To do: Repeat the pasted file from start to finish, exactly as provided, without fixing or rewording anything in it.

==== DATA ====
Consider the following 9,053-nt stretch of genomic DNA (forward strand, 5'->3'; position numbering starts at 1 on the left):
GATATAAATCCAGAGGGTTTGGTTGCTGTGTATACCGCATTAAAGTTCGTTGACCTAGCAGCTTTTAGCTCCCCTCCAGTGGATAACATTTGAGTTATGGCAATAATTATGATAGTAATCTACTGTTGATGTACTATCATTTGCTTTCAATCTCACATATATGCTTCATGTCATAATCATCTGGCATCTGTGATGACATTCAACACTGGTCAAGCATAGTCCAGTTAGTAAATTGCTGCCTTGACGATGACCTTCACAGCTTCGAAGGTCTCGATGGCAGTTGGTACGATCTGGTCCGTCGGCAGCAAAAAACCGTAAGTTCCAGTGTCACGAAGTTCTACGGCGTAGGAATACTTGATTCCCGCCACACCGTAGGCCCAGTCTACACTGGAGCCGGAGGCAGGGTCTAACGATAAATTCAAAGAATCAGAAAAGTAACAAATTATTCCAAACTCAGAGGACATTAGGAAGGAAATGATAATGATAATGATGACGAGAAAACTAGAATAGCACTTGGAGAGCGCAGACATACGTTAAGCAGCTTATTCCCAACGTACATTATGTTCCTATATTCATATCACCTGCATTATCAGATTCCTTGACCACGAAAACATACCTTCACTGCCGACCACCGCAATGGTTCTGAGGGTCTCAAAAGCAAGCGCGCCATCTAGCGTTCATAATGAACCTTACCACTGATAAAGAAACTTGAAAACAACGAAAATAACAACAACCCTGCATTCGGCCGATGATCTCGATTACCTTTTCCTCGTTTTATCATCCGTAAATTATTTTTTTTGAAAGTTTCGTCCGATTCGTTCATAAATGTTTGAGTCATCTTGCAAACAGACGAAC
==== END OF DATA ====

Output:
Consider the following 9,053-nt stretch of genomic DNA (forward strand, 5'->3'; position numbering starts at 1 on the left):
GATATAAATCCAGAGGGTTTGGTTGCTGTGTATACCGCATTAAAGTTCGTTGACCTAGCAGCTTTTAGCTCCCCTCCAGTGGATAACATTTGAGTTATGGCAATAATTATGATAGTAATCTACTGTTGATGTACTATCATTTGCTTTCAATCTCACATATATGCTTCATGTCATAATCATCTGGCATCTGTGATGACATTCAACACTGGTCAAGCATAGTCCAGTTAGTAAATTGCTGCCTTGACGATGACCTTCACAGCTTCGAAGGTCTCGATGGCAGTTGGTACGATCTGGTCCGTCGGCAGCAAAAAACCGTAAGTTCCAGTGTCACGAAGTTCTACGGCGTAGGAATACTTGATTCCCGCCACACCGTAGGCCCAGTCTACACTGGAGCCGGAGGCAGGGTCTAACGATAAATTCAAAGAATCAGAAAAGTAACAAATTATTCCAAACTCAGAGGACATTAGGAAGGAAATGATAATGATAATGATGACGAGAAAACTAGAATAGCACTTGGAGAGCGCAGACATACGTTAAGCAGCTTATTCCCAACGTACATTATGTTCCTATATTCATATCACCTGCATTATCAGATTCCTTGACCACGAAAACATACCTTCACTGCCGACCACCGCAATGGTTCTGAGGGTCTCAAAAGCAAGCGCGCCATCTAGCGTTCATAATGAACCTTACCACTGATAAAGAAACTTGAAAACAACGAAAATAACAACAACCCTGCATTCGGCCGATGATCTCGATTACCTTTTCCTCGTTTTATCATCCGTAAATTATTTTTTTTGAAAGTTTCGTCCGATTCGTTCATAAATGTTTGAGTCATCTTGCAAACAGACGAAC